Solved Eq. (24) of Note 386(2)

This can be solved by hand, to give omega sub X, omega sub Y and omega sub Z given A and B from Jackson’s chapter five for example. Any relatively simple A and B can be chosen from that chapter. Then the solution conserves antisymmetry, which is the main purpose of this work. I will give a preliminary hand solution tomorrow which can be checked by computer algebra. For example Eqs. (5.39) and (5.40) of Jackson can be used and the spin connections evaluated. I will write this up tomorrow.

To: EMyrone@aol.com
Sent: 23/08/2017 12:35:13 GMT Daylight Time
Subj: Re: Computation of 386(2)

Thanks, I woud indeed prefer a simpler example so that the partial derivatives do not become unhandable.
Horst

Am 23.08.2017 um 11:48 schrieb EMyrone:

Perfect! Eqs (12) to (14) are the results needed. These equations can be used in the antisymmetry laws to obtain the spin connections. This is the main purpose. If the equations get too complicated for Maxima we can look for a simpler approximation from Jackson’s chapter five. The dipole approximation far from the current loop has already been used. I will now develop Note 386(2) further.

To: EMyrone
Sent: 23/08/2017 09:47:04 GMT Daylight Time
Subj: Re: Discussion on Computation of 386(2)

I did some transformations. According to an earlier work, The transformation matrix of unit vectors from spherical coordinates to cartesian coordinates is given by a matrix S (o1 in the protocol) which applied to a vector A_sph written in spherical components gives

A_cart = S * A_sph (1*)

for the vector in cartesian components (o3). If A only has a phi-component, this simplifies to o5. The spherical coordinates appearing in A_cart have still to be transformed to cartesians via o6-o8. For the phi-component of the vector potential then o10 results, and the product (1*) leads to the expression o11 which is the final result, having only an X and Y component as expected. The partial derivatives, however, are becoming extremely complicated, see o12-o14 (exceed the sheet size).

Horst

Am 23.08.2017 um 10:02 schrieb EMyrone:

It may be easier to transform Eq. (8.352) in to Cartesian coordinates, or use other expressions for the magnetic potential. I will have a look at this problem shortly and develop the simple solution suggested in Note 386(2).

To: EMyrone
Sent: 22/08/2017 15:26:50 GMT Daylight Time
Subj: Re: Computation of 386(2)

I found in
http://mathworld.wolfram.com/SphericalCoordinates.html
expressions on expressing cartesian partial derivatives by spherical ones (Eqs. 98-100). It is however not clear to me if these are to be applied to the cartesian or spherical components of A. Maybe that the field components of A have to be transformed to spherical ones first (how?).

Horst

Am 22.08.2017 um 12:33 schrieb EMyrone:

This is excellent progress. It would be very useful to transform the antisymmetry equations (14) to (16) to spherical polar coordinates using Maxima to eliminate human error. Alternatively, Eq. (8.352) can be transformed into Cartesian coordinates and used in Eqs. (14) to (16) to find the spin connection components. Then B1 can be calculated, and B – B1 calculated. The procedure in Eqs. (21) to (24) of Note 386(2) can also be used. I will develop Eq. (4) of this note in Note 386(3). This would mean that the textbook A and B could be used to find the spin connection.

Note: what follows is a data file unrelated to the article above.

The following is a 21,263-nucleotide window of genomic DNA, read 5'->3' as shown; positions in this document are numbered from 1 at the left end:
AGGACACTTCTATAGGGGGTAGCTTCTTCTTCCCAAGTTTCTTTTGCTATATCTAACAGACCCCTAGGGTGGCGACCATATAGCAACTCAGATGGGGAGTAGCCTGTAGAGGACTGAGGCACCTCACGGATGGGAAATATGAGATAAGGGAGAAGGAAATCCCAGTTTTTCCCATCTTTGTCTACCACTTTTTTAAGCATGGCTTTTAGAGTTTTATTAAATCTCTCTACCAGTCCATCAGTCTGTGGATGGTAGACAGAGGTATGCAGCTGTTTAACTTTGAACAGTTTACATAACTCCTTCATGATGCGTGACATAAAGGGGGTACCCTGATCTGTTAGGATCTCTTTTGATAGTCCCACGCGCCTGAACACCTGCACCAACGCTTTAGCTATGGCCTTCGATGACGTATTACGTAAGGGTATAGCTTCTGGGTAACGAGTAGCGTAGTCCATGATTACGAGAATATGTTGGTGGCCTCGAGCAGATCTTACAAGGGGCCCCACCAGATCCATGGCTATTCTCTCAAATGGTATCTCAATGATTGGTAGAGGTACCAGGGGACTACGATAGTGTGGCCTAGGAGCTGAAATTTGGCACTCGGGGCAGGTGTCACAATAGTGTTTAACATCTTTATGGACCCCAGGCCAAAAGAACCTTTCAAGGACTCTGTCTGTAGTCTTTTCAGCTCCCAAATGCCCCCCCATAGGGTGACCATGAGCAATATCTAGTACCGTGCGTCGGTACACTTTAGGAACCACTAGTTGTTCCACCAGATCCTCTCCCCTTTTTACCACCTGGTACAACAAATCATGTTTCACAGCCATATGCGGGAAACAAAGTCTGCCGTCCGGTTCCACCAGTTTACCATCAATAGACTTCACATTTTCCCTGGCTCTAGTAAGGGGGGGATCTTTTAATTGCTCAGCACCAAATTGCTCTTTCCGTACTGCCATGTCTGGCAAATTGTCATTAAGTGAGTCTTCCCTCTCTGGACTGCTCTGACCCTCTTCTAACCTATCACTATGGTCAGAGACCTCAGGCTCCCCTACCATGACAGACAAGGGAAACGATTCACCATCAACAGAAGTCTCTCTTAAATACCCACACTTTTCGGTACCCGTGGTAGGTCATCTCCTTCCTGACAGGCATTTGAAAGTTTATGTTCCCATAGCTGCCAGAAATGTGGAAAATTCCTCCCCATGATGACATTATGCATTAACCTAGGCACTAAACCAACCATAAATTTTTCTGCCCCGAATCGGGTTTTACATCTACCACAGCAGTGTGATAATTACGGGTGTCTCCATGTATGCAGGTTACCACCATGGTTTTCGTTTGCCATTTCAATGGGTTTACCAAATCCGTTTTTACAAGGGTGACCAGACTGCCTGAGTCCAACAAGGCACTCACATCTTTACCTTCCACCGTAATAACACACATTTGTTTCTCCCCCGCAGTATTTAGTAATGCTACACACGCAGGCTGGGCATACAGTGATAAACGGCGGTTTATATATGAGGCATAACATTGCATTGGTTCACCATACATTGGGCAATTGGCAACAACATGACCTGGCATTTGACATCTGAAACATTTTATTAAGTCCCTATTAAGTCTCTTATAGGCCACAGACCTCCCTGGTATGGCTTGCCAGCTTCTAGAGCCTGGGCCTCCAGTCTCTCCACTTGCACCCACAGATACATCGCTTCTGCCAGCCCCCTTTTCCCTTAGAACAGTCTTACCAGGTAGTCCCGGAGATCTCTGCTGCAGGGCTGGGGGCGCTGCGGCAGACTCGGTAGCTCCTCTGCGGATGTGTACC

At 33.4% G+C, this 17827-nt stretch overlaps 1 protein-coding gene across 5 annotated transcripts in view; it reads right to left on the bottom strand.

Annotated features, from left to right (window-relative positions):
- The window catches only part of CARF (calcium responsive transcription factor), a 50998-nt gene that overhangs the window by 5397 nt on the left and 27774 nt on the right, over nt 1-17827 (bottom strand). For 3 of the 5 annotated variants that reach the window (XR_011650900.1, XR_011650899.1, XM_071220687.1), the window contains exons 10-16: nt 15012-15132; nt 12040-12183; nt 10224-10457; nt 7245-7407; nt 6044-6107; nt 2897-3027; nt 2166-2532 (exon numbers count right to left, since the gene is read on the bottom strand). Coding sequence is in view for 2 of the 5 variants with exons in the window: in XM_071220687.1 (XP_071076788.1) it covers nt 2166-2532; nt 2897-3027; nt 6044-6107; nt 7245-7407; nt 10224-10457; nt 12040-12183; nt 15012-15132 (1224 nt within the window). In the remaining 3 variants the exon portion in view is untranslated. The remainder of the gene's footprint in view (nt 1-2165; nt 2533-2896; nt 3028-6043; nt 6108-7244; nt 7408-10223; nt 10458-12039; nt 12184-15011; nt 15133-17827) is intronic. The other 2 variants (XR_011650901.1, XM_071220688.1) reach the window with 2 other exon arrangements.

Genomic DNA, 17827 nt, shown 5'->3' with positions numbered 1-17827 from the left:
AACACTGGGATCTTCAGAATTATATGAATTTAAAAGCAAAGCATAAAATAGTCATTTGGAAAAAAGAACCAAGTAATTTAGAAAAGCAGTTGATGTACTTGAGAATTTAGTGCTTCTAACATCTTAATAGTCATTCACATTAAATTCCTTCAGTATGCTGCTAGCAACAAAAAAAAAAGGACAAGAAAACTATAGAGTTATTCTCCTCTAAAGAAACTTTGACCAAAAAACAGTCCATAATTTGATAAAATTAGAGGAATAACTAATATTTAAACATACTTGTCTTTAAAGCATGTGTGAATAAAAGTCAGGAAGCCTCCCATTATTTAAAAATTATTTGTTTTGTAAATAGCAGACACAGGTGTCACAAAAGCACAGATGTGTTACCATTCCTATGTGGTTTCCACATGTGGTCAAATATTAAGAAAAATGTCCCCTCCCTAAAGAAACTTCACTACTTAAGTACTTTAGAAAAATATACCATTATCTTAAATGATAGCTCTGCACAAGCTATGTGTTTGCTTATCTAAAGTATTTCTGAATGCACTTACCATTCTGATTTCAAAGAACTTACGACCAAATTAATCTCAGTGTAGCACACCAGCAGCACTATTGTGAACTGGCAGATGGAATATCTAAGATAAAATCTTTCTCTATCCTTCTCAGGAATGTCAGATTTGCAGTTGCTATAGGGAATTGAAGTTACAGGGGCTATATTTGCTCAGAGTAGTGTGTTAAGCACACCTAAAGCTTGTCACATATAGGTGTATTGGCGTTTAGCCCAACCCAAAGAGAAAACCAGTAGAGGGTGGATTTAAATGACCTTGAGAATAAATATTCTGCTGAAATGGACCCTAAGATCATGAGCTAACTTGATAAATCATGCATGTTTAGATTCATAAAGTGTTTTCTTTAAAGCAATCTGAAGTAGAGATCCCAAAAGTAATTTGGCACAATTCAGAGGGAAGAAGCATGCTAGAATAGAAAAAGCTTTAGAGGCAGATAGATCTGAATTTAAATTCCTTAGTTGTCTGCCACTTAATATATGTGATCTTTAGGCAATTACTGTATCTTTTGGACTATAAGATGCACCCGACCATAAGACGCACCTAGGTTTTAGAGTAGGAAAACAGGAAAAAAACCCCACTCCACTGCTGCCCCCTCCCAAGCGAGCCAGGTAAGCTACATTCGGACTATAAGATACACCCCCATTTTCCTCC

EMyrone
Sent: 22/08/2017 09:53:32 GMT Daylight Time
Subj: Re: 386(2): Simple Conservation of Antisymmetry in Magnetostatics

I made several tests. For the static magnetic field (eqs. 18-20) I verified that omega fulfills the antisymmetry conditions and

B = curl(A) – omega x A = 2 B(0) bold k

as requested. The direct solutions of the antisymm. eqs. cannot be used since the Z component of A is zero and the components appear in the denominator, but inserting (18) into the antisymm. eqs. gives

so this is the right solution.

Then I investigated the standard potential alpha given by Eq. (8.352) of PECE2. Its curl gives r and theta components.
Proceeding as in note 386(1) here gives only partial success:

curl_s(A)-cross(omega,A)=curl_s(alpha) (*1)

gives 3 equations (%o36-%o38) which have to be solved together with the antisymm. eqs. (14-17) rewritten to spherical coordinates. Solving (*1) for all omega’s is not possible but restricting to the first two equations and setting omega_phi=0 gives a solution, see %o40. This procedure is, however, quite unhandy and not exact.

To perform the procedure you proposed in the discussion of note 386(1):
1) Start with A from Eq. (8.352).
2) Calculate omega from Eqs. (5) to (7).
3) Calculate B1 = omega x A.
4) Use the experimentally observed B, and calculate B – B1.
5) If this is not zero, find A such that B1 = omega x A = 0.

we need the antisymm. eqs. in spherical coordinates. I guess that these are formally identical to those of cartesian coordinates because antisymmetry is generally covariant, or am I overlooking something?

Horst

Am 21.08.2017 um 13:27 schrieb EMyrone:

This note gives a simple solution (21) – (24). In general, Eqs. (11) and (14) to (16) must be solved simultaneously by computer. So antisymmetry is conserved in general in magnetostatics, Q. E. D. Eq. (24) is the magnetic equivalent of E = – omega sub 0 A. Given any potential vector, the spin connection vector must always be worked out by antisymmetry.

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